For those who are familiar with NFTs, what value do they see? There’s currently no clear consensus, with 37% of fans seeing NFTs in sports as a fad, 32% as an investment and 24% as something fun to express fandom. What may help is a clear connection between digital assets and well-defined benefits for the fan. When given the definition of a fan token and asked how likely they would be to purchase a token if a specific benefit were offered, there was overall enthusiasm from fans. 

The Wall Street Journal recapped Deloitte’s survey which polled approximately 3,000 U.S. sports fans. 

••• employee research

Workers favor lunch-hour socialization

Employees lean towards on-the-clock experiences

Companies may want to hold off on adding another after-work activity to the calendar. Corporate food solutions provider ezCater found that over two-thirds of workers (68%) said they would prefer socializing with coworkers during their workday rather than off the clock.

Eighty-one percent of employees wish their workplace offered more bonding activities during work hours and the most desired time to socialize with coworkers was lunchtime (32%). With the return of the commute back in most employees’ routines, after-hours work events can take a toll. When asked how attending a work event outside of regular hours impacts respondents, 31% said they were concerned about losing time they want to spend with family, friends or recharging alone.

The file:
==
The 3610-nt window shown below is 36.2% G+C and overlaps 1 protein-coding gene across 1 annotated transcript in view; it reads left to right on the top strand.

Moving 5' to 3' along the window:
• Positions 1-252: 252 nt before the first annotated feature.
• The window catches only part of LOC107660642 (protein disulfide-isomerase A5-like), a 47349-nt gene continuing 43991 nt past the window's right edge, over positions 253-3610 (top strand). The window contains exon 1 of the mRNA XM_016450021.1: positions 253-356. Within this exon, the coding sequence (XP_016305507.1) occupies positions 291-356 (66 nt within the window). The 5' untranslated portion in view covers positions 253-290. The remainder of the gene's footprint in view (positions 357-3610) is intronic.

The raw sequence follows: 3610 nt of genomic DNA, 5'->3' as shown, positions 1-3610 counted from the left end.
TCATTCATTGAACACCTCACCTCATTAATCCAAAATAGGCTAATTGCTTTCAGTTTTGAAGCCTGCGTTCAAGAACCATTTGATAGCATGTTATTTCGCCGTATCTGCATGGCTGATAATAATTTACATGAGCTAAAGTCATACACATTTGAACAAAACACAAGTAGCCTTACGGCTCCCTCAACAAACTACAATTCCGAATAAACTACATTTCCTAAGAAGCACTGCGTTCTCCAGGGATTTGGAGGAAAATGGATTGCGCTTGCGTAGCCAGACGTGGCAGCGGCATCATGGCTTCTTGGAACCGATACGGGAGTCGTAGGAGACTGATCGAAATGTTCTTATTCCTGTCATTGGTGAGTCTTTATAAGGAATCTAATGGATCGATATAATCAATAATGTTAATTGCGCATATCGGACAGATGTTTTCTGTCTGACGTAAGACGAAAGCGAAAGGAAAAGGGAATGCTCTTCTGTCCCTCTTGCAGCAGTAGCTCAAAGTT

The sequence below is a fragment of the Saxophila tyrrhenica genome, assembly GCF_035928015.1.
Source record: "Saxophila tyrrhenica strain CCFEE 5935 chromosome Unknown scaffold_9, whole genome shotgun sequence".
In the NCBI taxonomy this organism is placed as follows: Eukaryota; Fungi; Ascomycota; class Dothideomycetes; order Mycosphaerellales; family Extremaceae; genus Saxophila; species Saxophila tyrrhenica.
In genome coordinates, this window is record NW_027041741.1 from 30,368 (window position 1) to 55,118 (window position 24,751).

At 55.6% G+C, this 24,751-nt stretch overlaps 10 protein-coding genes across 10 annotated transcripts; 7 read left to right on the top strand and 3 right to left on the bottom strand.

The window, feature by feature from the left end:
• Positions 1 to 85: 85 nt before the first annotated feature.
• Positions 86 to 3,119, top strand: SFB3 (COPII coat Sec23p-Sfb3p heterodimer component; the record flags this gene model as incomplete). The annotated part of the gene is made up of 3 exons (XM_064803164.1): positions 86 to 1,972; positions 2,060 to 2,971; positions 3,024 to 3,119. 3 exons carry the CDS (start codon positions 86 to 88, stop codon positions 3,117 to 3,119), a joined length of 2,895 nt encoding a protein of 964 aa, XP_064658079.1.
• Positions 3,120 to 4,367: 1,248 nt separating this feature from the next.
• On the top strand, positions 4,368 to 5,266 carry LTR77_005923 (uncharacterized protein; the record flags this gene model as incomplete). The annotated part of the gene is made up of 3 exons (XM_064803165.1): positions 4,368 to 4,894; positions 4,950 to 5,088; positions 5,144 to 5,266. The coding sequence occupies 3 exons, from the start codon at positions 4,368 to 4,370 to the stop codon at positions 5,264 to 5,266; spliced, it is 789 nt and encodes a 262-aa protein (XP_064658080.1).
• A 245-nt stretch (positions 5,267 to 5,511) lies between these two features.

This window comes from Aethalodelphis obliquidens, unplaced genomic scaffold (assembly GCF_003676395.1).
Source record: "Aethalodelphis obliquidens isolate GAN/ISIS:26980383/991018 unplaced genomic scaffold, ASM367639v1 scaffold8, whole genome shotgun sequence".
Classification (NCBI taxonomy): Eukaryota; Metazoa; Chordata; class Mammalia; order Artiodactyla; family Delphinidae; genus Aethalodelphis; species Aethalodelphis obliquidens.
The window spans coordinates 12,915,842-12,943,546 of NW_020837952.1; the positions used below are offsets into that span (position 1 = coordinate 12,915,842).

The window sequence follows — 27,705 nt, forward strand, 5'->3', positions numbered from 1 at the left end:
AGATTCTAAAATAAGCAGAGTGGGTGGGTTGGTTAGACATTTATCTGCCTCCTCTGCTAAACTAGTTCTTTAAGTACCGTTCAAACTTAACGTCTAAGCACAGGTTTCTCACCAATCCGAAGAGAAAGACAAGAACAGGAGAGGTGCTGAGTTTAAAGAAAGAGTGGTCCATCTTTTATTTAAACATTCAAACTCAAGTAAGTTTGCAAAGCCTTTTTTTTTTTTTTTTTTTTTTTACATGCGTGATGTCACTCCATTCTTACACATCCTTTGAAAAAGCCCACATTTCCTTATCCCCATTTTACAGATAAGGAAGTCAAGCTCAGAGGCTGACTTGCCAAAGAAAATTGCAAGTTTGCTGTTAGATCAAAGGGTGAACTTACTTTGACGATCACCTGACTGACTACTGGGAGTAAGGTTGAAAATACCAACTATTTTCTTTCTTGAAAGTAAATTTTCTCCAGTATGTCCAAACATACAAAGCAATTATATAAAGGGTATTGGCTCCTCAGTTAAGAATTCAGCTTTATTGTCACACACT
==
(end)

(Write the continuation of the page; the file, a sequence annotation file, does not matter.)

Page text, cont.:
Employees feel obligated, not excited, to attend workplace events outside of work hours. Organizations encouraging employee attendance at events outside of traditional work hours may be putting unwanted pressure on employees. Over half of workers (64%) have felt obligated to participate in work events outside the office that they didn’t want to join and 51% of respondents have lied to skip an after-hour work event or snuck out altogether. 

Lunch in the office is a morale boost. Overwhelmingly, free lunch and time to eat with coworkers was the activity employees wished their workplace offered the most during working hours (87%). Less than half of respondents opted for other activities during work, specifically: cooking and cocktail demonstrations (41%), workouts (39%), art projects (36%) and guest speaker series (33%). Employees believe that daily (46%) or weekly (35%) catered meals would motivate them to be productive during the summer compared to after-work events.

“Lunch-citement” is a trend in the office. Nearly all workers (94%) feel excited if they know their office provides catered lunch. In fact, employees get so excited that nearly all of them scope out the menu at least one day in advance (92%) when their workplace provides meals. Saving money (63%), the variety of food (61%) and how lunch gives workers a real break during their workday (59%) contribute to employees’ feelings of excitement.